Discussion in 'Fixie dan Track' started by dxtr, Dec 26, 2013.
Warnanya jepang banget!
Wasabi dan jahe temen makan sushi...
...sangat cantik combinasinya, tapi NJS nggak?
hahaha, warna frame inspirasinya dari sushi
ooh njs luas kesini jugaa yaa
Wah ini dia, juragan part NJS nongol dimarih !
Nih om @dxtr kali aja kangen sama doi
huhahahahaha, saya yg ambil cog dura ace 16t om viki
oalah hahaha numpang gabung ya klo gitu hehehe
mau sok tau dikit ah hehe
knp frame njs nyaman?
- beberapa orang yg udah menggunakan frame njs merasakan seperti ada shock .
- bahan steel , steel menerima getaran lebih baik dari jalanan dibanding bahan allu dan carbon
- jauh tahan lebih lama pastinya
- dalam pembuatan lebih detail, sebelum mendapatkan sertifikat njs harus melalui uji coba
- bahan tubing steel juga bermacam2, seperti: columbus , kaisei, honda, reynold
main2 deh kesini nih
hati2 ngiler, kalavinka salah satu frame njs favorit SAYA yg ngga pernah kesampean haha
lah frame2 yang masuk ke situ kan numpang lewat doang Vik hahahaha
ayo lah rakit lagi sepedanya, gowes lagi, ato masih sibuk turnamen basket?
klo yg masuk kalavinka sih ngga numpang lewat nis hahaha
ntar ah tunggu ada part lagi haha
Sepertinya tidak hanya frame NJS saja yang terasa ada shocknya saat melewati jalanan yang bumpy
Frame fixed gear saya, cuma Jemboly, tapi berasa ada shocknya juga, saya predict mungkin karena metode lugs-nya yang membuat frame terasa flex
Mungkin karakter steel memang seperti itu.
Klo saya lebih berpikir dari ketebalan si tubingnya om. Frame NJS kan ketebalan tubingnya beda2. Dan ada juga yang menggunakan bahan campuran alloy/carbon (sehingga ga 100% steel). Nah bisa jadi, sensasi shock yang dirasakan masing2 frame NJS juga berbeda-beda.
Mungkin pada Jemboly juga terjadi hal yang sama (perbedaan ketebalan tubing) cuma ya blum ada yang mendalami tentang hal tersebut hehe
kalo flexing memang kebanyakan karakter besi/chromoly seperti itu.. selebihnya dari desain (Ketebalan diamater dalam yang beda-beda/butted) dan konstruksinya..
............Despite the glamorous image of Olympic keirin racing, keirin in Japan has a very poor reputation indeed due to its association with gambling. Your average race goer is male, in his 50's or over, smells of tobacco and alcohol, will skip work to visit the track and is most certainly more interested in gambling than cycling. Each time I've visited velodromes in Japan most punters have been indoors, smoking, placing bets and watching numbers flash across monitors rather than out in the stands cheering on the racers.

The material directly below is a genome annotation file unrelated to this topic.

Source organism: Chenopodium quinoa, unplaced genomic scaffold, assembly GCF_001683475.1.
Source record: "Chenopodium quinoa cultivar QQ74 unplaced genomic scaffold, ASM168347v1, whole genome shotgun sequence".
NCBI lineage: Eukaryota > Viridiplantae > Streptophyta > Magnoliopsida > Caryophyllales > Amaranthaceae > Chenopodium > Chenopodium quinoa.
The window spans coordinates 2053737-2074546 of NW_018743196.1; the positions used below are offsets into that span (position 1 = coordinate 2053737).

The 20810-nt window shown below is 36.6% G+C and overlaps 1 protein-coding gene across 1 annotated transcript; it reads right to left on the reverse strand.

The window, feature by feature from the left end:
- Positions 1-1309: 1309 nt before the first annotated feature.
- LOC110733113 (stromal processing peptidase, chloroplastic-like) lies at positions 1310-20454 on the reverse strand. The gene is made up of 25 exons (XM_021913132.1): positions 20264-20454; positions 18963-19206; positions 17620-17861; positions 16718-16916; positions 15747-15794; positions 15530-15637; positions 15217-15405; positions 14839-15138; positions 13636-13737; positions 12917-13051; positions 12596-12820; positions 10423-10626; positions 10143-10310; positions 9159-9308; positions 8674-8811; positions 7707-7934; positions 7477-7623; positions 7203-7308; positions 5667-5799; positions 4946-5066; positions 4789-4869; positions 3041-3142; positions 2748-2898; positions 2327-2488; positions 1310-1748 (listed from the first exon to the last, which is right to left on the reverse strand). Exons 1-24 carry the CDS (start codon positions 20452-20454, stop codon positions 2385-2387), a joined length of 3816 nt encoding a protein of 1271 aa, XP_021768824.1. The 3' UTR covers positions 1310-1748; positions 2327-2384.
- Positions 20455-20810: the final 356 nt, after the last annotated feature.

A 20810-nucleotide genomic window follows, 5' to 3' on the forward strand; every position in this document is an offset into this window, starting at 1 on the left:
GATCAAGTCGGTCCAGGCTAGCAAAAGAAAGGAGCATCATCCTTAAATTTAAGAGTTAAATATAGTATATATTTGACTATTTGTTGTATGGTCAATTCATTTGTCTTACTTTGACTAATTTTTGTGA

.........Promoters are trying hard to lift the image of keirin in Japan but are failing miserably as are promoters of Japan's other gambling related sports, horse and motor boat racing. The keirin website has a page encouraging people to "take part". I clicked expecting to find times I could visit and ride the velodrome track, or join amateur races only to discover a page informing me how easy it is to fill out a betting form!
As a tourist visiting Japan who is thinking of heading to the track for an afternoon or evening of entertainment, don't expect to get directions from your hotel tourist desk. Keirin's image here is so bad that I've heard stories of tourist desk staff actively discouraging tourists from visiting the track. Tourist desks will most certainly not have any keirin pamphlets on hand that's for sure, nor will they find it easy to give you directions to the nearest velodrome, its not mainstream enough for that.
source : here
What is Keirin ?
Speed alone is not the key to winning.
Keirin is a type of bicycle racing. The cyclists ride around a banked track, and the winner is the first across the finish line. But keirin cyclists need more than just speed to win—the strategies they use against each other are an important part of the sport, increasing its subtlety and appeal. Competitors use various strategies to win.
The battle of wills among the cyclists can be complex, often creating dramatic ups and downs during the race. Once you understand the nuances of keirin, trying to predict race outcomes becomes a fascinating exercise.
Giving back to the community since 1948.
Keirin started on November 20, 1948 when the first event was held at the Kokura Velodrome. Since then, the revenues raised by keirin have been adding to the public good in a wide range of areas such as the machinery industry, social welfare, athletic programs, medicine, education and disaster relief.
Keirin has now become an official Olympic event, making it an internationally recognized sport associated with its country of origin, Japan. Olympic keirin started with the 2000 Sydney Games. Kiyofumi Nagai won a bronze medal for Japan at the 2008 Beijing Olympics.
Cyclist in Keirin
Keirin cyclists battle fiercely for the SS rank, the highest rank which only 9 cyclists can attain.
There are 2,647 keirin cyclists (as at January 1, 2014). There are six keirin cyclist rankings: SS is the highest ranking, followed by S1, S2, A1, A2 and A3. Only 9 cyclists are ranked SS. Many competitors vie daily for the top rank.
Ranks are updated twice a year based on cyclists' performance records. Cyclists with continually poor performance have their registration revoked and must retire from keirin. The life of a keirin cyclist is one of tough competition.
1. Upper body
In addition to well developed thighs, keirin cyclists need to have powerful upper bodies.
While leg power is needed to move the bicycle, cyclists also need considerable upper body strength to control the handlebars. Upper bodies need to be as well developed as legs.
Keirin cyclists' thighs are extremely important since thigh diameter is equated with cyclist ability. Keirin cyclists take great pride in their thighs.